>> the current 
>>>> problems.
>>>> Institutional Repositories (IR) are another. Many 
>> universities and 
>>>> libraries world wide are beginning these. It is authors'
>>>> responsibility  to deposit their publications in these 
>> institutions 
>>>> and to support their creation. JSTOR and other institutions also 
>>>> exist. They all have their weaknesses and additional research, 
>>>> development and funding is needed to adequately address 
>> the issues.
>>>> Also, all journals need to be managed using good data curation 
>>>> principles but al too often the publishers in spite of best 
>>>> intentions are not educated in such issues.
>>>> Digital publishing of taxonomic literature are not the 
>> full answer 
>>>> for current poor dissemination of taxonomic literature. 
>> The deposit 
>>>> of a published name in five institutions is a 
>> preservation rule, not 
>>>> a dissemination rule.  We hurt science and human health 
>> is we do not 
>>>> at the same time address the information access issue.  
>> We need to 
>>>> aspire to better dissemination and preservation. Electronic 
>>>> publishing will help but only if appropriate institutions 
>> in place.
>>>> On the smaller issue, DOIs for publications, electronic 
>> or paper is 
>>>> a no-brainer. URLs were never designed to be permanent. URLs were 
>>>> designed to be reused and be flexible.
>>>> With DOIs we can place the same paper in multiple digital or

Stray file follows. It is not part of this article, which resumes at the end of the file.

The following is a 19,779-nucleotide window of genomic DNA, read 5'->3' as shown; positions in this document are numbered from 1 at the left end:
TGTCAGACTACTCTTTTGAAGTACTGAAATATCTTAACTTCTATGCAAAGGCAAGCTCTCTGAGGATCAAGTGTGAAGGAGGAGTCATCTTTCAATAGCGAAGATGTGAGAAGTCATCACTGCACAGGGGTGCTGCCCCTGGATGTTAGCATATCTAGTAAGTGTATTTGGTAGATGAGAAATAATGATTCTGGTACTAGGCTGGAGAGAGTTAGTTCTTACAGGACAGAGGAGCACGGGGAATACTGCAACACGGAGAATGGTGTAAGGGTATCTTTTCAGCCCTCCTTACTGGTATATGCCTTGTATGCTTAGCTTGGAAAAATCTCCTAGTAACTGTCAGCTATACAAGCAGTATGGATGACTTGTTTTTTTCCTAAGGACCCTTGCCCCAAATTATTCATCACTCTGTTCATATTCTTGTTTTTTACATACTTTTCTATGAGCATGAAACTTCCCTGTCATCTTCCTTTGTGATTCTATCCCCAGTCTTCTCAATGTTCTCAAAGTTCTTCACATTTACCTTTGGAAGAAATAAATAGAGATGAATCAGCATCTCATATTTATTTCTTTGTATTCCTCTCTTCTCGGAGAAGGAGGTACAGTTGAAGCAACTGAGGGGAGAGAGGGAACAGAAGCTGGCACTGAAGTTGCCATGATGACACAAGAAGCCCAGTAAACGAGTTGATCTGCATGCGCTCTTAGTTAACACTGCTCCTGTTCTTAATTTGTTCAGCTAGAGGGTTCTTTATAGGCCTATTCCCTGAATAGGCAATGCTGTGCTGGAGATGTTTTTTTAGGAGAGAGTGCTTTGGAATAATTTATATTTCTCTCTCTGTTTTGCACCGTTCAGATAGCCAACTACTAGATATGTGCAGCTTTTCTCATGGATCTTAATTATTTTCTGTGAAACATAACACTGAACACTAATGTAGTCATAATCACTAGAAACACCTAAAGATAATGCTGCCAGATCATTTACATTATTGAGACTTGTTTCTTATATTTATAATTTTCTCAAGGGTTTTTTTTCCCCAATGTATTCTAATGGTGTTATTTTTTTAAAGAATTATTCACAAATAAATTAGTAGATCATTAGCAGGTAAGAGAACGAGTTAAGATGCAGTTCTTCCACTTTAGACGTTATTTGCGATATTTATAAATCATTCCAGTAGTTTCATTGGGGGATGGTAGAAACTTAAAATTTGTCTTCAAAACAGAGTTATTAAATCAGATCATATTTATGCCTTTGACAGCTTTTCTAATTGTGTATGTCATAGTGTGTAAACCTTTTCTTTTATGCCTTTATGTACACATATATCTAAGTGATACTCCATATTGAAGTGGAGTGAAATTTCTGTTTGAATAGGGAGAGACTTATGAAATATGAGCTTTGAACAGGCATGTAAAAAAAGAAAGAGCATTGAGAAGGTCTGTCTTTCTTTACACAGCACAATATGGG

>>>> physical locations and reliably find copies.
>>>> Bryan Heidorn
>>>> --
>> --------------------------------------------------------------------
>>>>    P. Bryan Heidorn    Graduate School of Library and 
>> Information  
>>>> Science
>>>>    pheidorn at uiuc.edu   University of Illinois at 
>>>> Urbana-Champaign MC-493
>>>>    (V)217/ 244-7792    501 East Daniel St., Champaign, IL  
>>> 61820-6212
>>>>    (F)217/ 244-3302    https://netfiles.uiuc.edu/pheidorn/www
>>>> On Nov 24, 2006, at 9:54 AM, Renato De Giovanni wrote:
>>>>> Rod,
>>>>> Thanks for sharing with us the information. I already
>>> imagined that
>>>>> things like that could happen, but it's always better to
>>>> argue having
>>>>> real examples.
>>>>> Anyway, just in case someone reading the story decides to
>>>> blame URLs,
>>>>> I just wanted to say that in my opinion the main issue
>>> here is not
>>>>> the technology or the GUID format being used. It's the
>>>> business model
>>>>> and the management strategy.
>>>>> I can easily imagine similar things happening to DOIs,
>>>> LSIDs or other
>>>>> kinds of issued GUIDs if the institution(s) behind them simply 
>>>>> disappear.
>>>>> Best Regards,
>>>>> Renato
>>>>> --
>>>>> IT Researcher
>>>>> CRIA - Reference Center on Environmental Information 
>>>>> http://www.cria.org.br/
>>>>> On 24 Nov 2006 at 13:37, Roderic Page wrote:
>>>>>> The Open Access web-only journal "Phyloinformatics" 
>>> seems to have
>>>>>> disappeared, with the Internet address http:// 
>>>>>> www.phyloinformatics.org now up for sale. This means the
>>> articles
>>>>>> have just disappeared!
>>>>>> There weren't many papers published, but some were
>>>> interesting and
>>>>>> have
>>>>>> been cited in the mainstream literature.
>>>>>> This also illustrates the problems with linking to digital
>>>> resources
>>>>>> using URLs, as opposed to identifiers such as DOIs. With
>>>> the loss of
>>>>>> the domain name, this journal has effectively died.
>>>>>> A sobering lesson...
>>>>>> Regards
>>>>>> Rod
>>>>> _______________________________________________